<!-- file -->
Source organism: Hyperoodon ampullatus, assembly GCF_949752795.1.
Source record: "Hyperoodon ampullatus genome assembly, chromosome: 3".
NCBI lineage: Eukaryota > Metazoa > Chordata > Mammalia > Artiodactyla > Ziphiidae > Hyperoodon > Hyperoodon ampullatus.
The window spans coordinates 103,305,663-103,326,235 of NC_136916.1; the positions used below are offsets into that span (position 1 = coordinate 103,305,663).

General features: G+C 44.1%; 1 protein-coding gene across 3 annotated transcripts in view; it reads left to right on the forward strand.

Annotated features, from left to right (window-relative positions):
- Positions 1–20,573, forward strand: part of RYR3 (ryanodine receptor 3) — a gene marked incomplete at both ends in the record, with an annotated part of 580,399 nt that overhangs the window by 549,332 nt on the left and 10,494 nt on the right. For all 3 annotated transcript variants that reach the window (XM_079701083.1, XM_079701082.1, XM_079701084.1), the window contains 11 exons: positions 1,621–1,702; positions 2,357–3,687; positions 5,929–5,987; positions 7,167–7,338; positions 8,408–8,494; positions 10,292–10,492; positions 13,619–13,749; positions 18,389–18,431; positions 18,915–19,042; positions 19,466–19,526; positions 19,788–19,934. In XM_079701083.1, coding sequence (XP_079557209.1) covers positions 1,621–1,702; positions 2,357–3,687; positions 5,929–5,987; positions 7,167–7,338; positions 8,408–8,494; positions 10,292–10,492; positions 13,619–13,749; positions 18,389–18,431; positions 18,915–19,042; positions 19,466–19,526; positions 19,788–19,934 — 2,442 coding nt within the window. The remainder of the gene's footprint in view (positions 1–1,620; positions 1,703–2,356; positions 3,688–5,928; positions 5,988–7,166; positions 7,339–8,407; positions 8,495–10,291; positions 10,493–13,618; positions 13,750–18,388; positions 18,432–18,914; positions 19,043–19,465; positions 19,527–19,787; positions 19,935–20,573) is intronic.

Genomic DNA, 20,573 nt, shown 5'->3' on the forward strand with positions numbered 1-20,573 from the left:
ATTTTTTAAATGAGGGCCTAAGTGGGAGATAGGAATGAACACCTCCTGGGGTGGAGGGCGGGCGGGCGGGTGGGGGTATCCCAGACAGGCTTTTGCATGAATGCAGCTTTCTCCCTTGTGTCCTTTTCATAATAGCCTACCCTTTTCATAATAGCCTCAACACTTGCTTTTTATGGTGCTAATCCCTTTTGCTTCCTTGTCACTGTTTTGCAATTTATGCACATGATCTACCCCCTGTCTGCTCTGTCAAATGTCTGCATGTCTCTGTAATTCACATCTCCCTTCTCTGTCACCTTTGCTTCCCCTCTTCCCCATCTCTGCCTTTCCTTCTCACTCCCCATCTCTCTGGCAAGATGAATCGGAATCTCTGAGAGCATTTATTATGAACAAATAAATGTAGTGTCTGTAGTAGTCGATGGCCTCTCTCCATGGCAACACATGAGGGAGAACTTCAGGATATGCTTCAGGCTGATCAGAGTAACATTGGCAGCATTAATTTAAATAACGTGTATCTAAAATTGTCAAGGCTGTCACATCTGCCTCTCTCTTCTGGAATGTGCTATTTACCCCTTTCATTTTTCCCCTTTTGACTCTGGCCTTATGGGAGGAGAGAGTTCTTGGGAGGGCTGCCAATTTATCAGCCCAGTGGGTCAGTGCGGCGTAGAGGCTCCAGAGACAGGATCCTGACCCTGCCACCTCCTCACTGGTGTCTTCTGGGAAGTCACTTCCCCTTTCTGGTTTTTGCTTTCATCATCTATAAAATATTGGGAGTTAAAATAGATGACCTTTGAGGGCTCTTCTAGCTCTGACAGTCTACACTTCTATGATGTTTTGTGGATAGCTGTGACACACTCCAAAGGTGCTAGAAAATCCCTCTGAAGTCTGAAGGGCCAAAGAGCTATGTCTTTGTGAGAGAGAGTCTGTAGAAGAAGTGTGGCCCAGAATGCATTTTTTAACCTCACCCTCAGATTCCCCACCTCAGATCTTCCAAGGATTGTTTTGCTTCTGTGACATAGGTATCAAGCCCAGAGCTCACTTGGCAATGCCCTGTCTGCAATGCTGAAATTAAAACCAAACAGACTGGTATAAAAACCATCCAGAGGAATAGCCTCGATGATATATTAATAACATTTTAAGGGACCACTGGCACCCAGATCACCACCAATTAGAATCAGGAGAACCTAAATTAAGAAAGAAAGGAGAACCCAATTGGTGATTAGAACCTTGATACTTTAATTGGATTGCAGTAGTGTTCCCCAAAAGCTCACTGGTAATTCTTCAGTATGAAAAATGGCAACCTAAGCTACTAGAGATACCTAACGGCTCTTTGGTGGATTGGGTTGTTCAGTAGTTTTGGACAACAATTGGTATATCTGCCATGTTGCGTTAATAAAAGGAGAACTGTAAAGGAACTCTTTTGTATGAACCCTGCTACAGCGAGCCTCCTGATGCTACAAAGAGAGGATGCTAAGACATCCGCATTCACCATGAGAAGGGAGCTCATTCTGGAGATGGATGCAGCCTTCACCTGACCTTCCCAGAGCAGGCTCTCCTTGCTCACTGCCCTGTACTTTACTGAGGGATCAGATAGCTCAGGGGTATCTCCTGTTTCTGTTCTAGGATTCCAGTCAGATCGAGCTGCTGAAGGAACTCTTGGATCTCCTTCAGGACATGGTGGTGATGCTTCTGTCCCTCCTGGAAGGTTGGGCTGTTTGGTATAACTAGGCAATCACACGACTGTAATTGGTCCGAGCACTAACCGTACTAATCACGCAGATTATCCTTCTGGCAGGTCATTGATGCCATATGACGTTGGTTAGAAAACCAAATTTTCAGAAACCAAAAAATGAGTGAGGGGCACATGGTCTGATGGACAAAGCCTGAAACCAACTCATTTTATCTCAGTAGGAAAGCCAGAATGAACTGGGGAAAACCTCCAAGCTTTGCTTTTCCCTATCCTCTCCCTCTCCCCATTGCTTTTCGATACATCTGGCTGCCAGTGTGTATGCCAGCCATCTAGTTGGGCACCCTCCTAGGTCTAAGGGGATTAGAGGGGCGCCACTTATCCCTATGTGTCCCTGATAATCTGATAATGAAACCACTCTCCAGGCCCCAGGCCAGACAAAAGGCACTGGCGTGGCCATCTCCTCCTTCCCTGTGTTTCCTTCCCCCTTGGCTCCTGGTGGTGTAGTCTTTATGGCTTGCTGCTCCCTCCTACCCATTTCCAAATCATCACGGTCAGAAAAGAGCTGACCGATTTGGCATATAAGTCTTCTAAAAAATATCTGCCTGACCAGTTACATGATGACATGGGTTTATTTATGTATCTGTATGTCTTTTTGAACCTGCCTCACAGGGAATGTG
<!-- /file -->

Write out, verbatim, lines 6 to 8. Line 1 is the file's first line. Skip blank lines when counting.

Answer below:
Annotated features, from left to right (window-relative positions):
- Positions 1–20,573, forward strand: part of RYR3 (ryanodine receptor 3) — a gene marked incomplete at both ends in the record, with an annotated part of 580,399 nt that overhangs the window by 549,332 nt on the left and 10,494 nt on the right. For all 3 annotated transcript variants that reach the window (XM_079701083.1, XM_079701082.1, XM_079701084.1), the window contains 11 exons: positions 1,621–1,702; positions 2,357–3,687; positions 5,929–5,987; positions 7,167–7,338; positions 8,408–8,494; positions 10,292–10,492; positions 13,619–13,749; positions 18,389–18,431; positions 18,915–19,042; positions 19,466–19,526; positions 19,788–19,934. In XM_079701083.1, coding sequence (XP_079557209.1) covers positions 1,621–1,702; positions 2,357–3,687; positions 5,929–5,987; positions 7,167–7,338; positions 8,408–8,494; positions 10,292–10,492; positions 13,619–13,749; positions 18,389–18,431; positions 18,915–19,042; positions 19,466–19,526; positions 19,788–19,934 — 2,442 coding nt within the window. The remainder of the gene's footprint in view (positions 1–1,620; positions 1,703–2,356; positions 3,688–5,928; positions 5,988–7,166; positions 7,339–8,407; positions 8,495–10,291; positions 10,493–13,618; positions 13,750–18,388; positions 18,432–18,914; positions 19,043–19,465; positions 19,527–19,787; positions 19,935–20,573) is intronic.

Genomic DNA, 20,573 nt, shown 5'->3' on the forward strand with positions numbered 1-20,573 from the left: